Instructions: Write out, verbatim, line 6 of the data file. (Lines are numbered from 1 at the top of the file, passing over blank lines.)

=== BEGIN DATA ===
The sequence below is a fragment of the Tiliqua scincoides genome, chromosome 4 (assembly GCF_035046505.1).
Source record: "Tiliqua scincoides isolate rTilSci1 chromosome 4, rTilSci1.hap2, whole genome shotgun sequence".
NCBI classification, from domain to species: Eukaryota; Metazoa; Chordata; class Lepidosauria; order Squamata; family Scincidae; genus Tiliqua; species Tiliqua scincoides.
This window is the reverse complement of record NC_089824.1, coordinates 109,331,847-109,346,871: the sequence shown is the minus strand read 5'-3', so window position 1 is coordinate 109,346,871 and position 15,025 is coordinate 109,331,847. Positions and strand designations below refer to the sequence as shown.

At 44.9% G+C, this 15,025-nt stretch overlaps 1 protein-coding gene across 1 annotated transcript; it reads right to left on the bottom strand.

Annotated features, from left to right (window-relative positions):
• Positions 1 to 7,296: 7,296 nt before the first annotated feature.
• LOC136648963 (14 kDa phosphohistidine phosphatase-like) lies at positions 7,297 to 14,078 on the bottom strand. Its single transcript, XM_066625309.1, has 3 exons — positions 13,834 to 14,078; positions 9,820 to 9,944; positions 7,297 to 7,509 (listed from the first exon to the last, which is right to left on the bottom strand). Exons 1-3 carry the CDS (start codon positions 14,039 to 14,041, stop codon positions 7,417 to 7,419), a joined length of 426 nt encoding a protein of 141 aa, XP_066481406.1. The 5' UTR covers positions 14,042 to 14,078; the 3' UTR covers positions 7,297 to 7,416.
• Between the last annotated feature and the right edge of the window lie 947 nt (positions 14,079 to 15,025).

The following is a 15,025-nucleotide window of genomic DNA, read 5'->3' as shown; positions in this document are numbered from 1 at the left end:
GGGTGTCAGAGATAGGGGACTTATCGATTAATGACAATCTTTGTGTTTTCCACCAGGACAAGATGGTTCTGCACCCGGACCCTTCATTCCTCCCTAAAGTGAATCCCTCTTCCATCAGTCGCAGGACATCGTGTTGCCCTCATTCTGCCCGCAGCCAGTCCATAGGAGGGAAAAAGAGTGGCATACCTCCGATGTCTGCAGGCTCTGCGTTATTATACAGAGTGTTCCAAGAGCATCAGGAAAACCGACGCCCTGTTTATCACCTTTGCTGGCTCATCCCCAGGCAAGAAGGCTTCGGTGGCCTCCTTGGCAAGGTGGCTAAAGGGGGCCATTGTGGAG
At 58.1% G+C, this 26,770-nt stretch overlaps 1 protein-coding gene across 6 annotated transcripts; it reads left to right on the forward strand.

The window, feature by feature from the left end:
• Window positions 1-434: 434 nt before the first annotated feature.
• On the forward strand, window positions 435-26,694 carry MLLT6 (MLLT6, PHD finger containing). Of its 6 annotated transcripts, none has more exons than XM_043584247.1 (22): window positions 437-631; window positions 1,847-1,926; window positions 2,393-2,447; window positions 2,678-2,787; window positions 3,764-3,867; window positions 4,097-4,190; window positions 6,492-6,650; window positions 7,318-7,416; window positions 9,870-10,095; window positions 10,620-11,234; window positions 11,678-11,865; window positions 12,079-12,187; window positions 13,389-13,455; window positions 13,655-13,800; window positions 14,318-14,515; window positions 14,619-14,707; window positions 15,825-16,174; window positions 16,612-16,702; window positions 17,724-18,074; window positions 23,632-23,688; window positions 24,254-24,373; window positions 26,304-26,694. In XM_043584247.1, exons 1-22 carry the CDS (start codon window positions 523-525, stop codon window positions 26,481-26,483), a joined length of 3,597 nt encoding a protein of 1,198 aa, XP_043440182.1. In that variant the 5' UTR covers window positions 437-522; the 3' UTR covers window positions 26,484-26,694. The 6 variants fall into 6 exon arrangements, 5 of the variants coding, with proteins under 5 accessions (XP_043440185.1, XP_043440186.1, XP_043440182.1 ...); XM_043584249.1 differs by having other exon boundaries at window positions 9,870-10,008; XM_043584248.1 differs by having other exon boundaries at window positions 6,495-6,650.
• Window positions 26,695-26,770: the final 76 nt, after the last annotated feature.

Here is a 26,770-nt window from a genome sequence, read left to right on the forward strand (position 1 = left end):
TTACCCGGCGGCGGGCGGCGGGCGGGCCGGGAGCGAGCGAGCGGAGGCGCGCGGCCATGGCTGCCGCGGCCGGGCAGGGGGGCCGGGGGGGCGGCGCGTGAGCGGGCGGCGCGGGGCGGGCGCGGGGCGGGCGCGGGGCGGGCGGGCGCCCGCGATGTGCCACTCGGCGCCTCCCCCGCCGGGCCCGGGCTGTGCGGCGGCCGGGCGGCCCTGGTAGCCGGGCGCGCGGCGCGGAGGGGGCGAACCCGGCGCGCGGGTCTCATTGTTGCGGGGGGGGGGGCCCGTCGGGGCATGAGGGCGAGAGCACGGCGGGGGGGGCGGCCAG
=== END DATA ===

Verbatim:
Annotated features, from left to right (window-relative positions):